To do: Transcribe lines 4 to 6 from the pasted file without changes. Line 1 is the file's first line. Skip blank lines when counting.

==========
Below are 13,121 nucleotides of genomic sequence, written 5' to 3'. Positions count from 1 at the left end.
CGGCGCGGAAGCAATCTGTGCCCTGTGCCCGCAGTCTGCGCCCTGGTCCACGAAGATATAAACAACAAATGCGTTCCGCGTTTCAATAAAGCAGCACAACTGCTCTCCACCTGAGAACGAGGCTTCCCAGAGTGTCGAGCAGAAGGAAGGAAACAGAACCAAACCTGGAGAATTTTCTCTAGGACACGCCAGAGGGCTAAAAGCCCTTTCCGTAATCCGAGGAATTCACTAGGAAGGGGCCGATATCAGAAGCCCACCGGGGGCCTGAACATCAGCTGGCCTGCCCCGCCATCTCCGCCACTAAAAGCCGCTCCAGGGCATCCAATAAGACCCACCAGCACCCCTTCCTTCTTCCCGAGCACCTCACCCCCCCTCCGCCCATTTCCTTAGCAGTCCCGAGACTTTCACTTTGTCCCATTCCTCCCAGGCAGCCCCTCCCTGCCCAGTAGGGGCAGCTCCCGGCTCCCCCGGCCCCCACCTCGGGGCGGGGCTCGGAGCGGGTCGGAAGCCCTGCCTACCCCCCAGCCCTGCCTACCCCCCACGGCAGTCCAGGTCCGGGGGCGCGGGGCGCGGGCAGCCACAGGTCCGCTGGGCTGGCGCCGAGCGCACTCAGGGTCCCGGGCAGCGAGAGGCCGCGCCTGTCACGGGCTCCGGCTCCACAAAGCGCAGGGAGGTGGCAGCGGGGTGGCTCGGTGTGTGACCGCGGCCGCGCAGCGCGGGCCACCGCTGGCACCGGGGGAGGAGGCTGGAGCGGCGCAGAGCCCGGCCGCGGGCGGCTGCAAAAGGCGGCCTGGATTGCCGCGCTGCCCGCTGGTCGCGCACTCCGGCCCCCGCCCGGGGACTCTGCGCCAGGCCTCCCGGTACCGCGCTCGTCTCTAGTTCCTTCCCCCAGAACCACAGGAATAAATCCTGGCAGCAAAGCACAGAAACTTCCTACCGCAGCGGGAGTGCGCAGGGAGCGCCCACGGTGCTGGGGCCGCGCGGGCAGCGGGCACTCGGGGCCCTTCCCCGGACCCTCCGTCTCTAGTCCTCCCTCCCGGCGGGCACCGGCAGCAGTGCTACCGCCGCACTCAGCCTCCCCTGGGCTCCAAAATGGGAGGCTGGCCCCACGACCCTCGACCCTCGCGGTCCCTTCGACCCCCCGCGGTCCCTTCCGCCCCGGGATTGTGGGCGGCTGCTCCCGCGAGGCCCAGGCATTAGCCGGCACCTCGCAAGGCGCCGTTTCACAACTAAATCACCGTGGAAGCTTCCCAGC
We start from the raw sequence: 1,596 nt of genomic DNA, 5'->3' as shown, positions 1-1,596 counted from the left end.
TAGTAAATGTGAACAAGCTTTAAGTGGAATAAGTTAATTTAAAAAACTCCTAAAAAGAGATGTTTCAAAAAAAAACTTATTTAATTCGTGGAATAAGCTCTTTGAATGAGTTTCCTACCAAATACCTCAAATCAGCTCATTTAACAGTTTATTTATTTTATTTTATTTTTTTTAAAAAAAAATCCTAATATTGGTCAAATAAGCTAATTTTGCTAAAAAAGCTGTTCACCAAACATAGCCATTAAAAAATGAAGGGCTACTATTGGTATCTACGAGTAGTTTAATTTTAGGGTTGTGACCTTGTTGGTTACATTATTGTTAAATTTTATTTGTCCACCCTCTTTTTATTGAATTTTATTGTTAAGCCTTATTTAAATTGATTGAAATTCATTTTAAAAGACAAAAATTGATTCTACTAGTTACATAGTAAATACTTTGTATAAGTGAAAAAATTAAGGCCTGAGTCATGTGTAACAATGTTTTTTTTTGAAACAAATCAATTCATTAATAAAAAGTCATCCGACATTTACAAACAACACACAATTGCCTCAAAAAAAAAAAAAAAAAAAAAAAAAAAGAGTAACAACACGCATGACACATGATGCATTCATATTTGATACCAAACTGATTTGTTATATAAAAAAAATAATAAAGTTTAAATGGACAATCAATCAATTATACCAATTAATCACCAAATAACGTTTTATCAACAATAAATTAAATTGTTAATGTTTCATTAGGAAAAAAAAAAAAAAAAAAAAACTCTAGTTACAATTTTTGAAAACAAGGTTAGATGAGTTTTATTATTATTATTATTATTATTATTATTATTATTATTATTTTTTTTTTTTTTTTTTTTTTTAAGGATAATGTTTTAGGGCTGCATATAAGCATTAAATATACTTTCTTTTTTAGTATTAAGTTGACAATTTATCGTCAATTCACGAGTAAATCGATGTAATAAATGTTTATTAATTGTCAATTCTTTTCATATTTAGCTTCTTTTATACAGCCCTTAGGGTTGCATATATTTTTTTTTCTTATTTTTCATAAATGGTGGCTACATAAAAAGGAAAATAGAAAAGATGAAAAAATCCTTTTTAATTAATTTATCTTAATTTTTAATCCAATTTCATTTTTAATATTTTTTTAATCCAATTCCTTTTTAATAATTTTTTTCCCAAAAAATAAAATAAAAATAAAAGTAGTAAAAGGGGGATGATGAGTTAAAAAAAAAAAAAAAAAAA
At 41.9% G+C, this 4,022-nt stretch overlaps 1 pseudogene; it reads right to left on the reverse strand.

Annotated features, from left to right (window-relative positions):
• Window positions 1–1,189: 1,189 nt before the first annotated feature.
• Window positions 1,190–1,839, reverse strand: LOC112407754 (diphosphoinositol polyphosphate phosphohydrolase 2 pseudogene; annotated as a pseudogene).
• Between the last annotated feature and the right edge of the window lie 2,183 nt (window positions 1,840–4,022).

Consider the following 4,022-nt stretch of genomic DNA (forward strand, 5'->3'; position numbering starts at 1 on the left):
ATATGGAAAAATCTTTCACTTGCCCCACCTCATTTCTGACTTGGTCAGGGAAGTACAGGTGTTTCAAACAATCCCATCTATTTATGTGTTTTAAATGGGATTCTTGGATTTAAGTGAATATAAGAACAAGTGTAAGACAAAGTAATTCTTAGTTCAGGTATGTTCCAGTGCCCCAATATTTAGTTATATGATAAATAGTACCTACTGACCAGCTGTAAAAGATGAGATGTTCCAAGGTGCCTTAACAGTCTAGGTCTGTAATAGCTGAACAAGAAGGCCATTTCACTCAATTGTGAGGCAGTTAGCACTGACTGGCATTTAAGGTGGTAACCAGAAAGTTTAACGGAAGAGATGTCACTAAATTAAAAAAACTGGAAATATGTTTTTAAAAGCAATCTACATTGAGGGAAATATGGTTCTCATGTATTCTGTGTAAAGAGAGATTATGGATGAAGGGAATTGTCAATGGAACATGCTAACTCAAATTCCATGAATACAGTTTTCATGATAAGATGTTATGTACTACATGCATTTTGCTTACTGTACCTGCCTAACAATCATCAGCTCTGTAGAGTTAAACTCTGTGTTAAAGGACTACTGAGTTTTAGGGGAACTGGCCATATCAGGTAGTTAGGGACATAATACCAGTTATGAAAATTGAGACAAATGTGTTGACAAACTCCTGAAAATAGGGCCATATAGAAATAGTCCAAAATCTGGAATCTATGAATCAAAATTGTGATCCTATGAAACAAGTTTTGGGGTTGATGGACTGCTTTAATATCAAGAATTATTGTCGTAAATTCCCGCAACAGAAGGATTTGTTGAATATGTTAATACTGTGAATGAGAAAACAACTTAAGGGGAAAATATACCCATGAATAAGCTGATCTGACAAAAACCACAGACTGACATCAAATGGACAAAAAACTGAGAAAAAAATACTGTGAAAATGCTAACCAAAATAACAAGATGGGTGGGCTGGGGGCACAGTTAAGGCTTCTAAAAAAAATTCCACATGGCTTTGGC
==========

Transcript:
TAGTAAATGTGAACAAGCTTTAAGTGGAATAAGTTAATTTAAAAAACTCCTAAAAAGAGATGTTTCAAAAAAAAACTTATTTAATTCGTGGAATAAGCTCTTTGAATGAGTTTCCTACCAAATACCTCAAATCAGCTCATTTAACAGTTTATTTATTTTATTTTATTTTTTTTAAAAAAAAATCCTAATATTGGTCAAATAAGCTAATTTTGCTAAAAAAGCTGTTCACCAAACATAGCCATTAAAAAATGAAGGGCTACTATTGGTATCTACGAGTAGTTTAATTTTAGGGTTGTGACCTTGTTGGTTACATTATTGTTAAATTTTATTTGTCCACCCTCTTTTTATTGAATTTTATTGTTAAGCCTTATTTAAATTGATTGAAATTCATTTTAAAAGACAAAAATTGATTCTACTAGTTACATAGTAAATACTTTGTATAAGTGAAAAAATTAAGGCCTGAGTCATGTGTAACAATGTTTTTTTTTGAAACAAATCAATTCATTAATAAAAAGTCATCCGACATTTACAAACAACACACAATTGCCTCAAAAAAAAAAAAAAAAAAAAAAAAAAAGAGTAACAACACGCATGACACATGATGCATTCATATTTGATACCAAACTGATTTGTTATATAAAAAAAATAATAAAGTTTAAATGGACAATCAATCAATTATACCAATTAATCACCAAATAACGTTTTATCAACAATAAATTAAATTGTTAATGTTTCATTAGGAAAAAAAAAAAAAAAAAAAAACTCTAGTTACAATTTTTGAAAACAAGGTTAGATGAGTTTTATTATTATTATTATTATTATTATTATTATTATTATTATTTTTTTTTTTTTTTTTTTTTTTAAGGATAATGTTTTAGGGCTGCATATAAGCATTAAATATACTTTCTTTTTTAGTATTAAGTTGACAATTTATCGTCAATTCACGAGTAAATCGATGTAATAAATGTTTATTAATTGTCAATTCTTTTCATATTTAGCTTCTTTTATACAGCCCTTAGGGTTGCATATATTTTTTTTTCTTATTTTTCATAAATGGTGGCTACATAAAAAGGAAAATAGAAAAGATGAAAAAATCCTTTTTAATTAATTTATCTTAATTTTTAATCCAATTTCATTTTTAATATTTTTTTAATCCAATTCCTTTTTAATAATTTTTTTCCCAAAAAATAAAATAAAAATAAAAGTAGTAAAAGGGGGATGATGAGTTAAAAAAAAAAAAAAAAAAA
At 41.9% G+C, this 4,022-nt stretch overlaps 1 pseudogene; it reads right to left on the reverse strand.

Annotated features, from left to right (window-relative positions):